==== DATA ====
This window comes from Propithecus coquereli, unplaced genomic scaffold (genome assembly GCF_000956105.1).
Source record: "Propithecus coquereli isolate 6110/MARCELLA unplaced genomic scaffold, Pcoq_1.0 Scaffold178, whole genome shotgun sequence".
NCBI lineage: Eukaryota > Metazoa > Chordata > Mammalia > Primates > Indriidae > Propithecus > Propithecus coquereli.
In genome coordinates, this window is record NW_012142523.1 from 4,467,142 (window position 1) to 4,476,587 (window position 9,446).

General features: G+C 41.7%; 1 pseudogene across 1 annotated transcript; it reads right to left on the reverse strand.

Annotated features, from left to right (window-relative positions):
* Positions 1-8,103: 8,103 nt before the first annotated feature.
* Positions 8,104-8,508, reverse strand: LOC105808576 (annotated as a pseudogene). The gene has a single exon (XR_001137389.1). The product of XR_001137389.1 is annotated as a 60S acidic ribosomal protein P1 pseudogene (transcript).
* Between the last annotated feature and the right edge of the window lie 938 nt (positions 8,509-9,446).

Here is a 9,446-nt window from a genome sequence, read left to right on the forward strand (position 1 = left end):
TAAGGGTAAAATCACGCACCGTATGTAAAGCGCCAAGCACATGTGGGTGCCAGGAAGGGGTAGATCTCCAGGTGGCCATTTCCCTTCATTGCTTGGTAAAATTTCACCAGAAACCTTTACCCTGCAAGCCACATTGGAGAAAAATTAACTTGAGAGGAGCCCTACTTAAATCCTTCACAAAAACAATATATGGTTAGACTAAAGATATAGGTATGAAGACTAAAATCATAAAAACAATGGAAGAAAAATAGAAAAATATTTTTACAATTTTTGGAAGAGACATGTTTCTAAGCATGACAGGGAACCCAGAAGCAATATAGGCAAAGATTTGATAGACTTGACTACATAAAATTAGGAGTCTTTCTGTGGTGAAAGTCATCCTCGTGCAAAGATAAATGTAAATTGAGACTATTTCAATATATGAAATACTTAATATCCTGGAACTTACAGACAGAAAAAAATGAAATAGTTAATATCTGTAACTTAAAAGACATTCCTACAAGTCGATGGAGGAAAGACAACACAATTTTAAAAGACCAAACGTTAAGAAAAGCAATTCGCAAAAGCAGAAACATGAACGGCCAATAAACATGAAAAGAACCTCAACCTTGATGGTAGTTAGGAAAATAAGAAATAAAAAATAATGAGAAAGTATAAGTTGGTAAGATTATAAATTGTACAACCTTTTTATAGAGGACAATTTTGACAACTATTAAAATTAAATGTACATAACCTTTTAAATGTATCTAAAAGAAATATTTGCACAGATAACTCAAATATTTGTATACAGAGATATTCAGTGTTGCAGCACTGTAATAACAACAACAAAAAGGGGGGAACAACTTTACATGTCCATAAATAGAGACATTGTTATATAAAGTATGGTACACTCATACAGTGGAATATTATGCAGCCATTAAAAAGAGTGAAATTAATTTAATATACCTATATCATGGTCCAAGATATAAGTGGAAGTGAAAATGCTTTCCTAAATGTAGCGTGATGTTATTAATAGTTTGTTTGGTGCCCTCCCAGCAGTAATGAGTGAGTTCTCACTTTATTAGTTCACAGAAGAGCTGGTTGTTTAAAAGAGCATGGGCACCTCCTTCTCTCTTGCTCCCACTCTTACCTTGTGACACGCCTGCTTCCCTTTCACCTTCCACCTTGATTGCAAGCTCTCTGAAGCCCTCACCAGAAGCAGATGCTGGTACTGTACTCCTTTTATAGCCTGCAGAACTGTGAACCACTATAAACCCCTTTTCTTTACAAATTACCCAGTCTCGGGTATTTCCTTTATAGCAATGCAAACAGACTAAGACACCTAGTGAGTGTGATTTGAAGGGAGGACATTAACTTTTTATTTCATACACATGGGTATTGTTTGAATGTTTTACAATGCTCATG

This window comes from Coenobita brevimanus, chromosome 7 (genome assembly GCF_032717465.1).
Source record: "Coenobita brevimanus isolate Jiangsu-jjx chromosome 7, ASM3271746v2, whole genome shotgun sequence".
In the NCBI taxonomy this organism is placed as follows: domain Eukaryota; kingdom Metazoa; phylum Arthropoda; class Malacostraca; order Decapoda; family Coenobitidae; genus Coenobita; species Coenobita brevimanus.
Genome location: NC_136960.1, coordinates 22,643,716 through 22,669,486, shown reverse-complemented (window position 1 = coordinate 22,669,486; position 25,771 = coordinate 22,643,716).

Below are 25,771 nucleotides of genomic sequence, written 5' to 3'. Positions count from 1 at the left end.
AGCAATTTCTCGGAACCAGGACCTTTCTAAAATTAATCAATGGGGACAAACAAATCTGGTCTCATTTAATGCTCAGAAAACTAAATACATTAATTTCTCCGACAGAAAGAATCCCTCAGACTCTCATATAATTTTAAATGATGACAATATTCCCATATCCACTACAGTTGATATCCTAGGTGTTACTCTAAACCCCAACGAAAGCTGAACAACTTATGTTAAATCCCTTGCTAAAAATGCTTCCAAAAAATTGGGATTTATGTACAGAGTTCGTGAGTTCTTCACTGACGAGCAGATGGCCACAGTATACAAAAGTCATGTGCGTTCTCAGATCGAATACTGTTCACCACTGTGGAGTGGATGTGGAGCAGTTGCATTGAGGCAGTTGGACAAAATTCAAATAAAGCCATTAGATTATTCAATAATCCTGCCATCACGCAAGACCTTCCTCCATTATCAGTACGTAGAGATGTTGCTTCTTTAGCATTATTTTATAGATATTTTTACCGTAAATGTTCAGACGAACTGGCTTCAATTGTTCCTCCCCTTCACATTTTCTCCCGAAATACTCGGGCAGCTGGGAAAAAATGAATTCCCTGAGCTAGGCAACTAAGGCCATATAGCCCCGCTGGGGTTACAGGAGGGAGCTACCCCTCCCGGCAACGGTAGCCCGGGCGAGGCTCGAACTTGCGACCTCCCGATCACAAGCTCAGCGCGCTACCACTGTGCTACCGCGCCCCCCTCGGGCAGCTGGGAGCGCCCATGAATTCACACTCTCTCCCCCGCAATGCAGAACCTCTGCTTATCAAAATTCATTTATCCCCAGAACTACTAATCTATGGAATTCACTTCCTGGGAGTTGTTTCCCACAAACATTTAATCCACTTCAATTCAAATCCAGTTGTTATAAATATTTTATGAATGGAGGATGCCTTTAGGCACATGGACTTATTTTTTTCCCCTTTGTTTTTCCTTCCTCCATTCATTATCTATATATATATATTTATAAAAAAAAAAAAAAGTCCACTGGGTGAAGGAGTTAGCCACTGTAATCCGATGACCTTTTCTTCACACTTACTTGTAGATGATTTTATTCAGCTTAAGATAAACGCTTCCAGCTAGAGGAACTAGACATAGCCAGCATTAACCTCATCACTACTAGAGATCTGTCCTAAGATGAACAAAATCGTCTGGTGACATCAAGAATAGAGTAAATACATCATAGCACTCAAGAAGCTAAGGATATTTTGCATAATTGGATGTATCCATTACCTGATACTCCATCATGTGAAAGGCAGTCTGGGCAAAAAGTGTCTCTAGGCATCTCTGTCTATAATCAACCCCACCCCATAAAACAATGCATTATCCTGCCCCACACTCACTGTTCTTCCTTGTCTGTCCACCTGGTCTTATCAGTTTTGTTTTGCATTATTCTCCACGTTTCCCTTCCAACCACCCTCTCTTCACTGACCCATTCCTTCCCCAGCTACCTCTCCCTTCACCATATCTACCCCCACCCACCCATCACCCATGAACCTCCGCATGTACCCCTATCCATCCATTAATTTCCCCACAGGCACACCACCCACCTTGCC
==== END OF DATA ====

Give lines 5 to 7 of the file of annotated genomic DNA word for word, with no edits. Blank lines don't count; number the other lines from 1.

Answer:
General features: G+C 41.7%; 1 pseudogene across 1 annotated transcript; it reads right to left on the reverse strand.

Annotated features, from left to right (window-relative positions):
* Positions 1-8,103: 8,103 nt before the first annotated feature.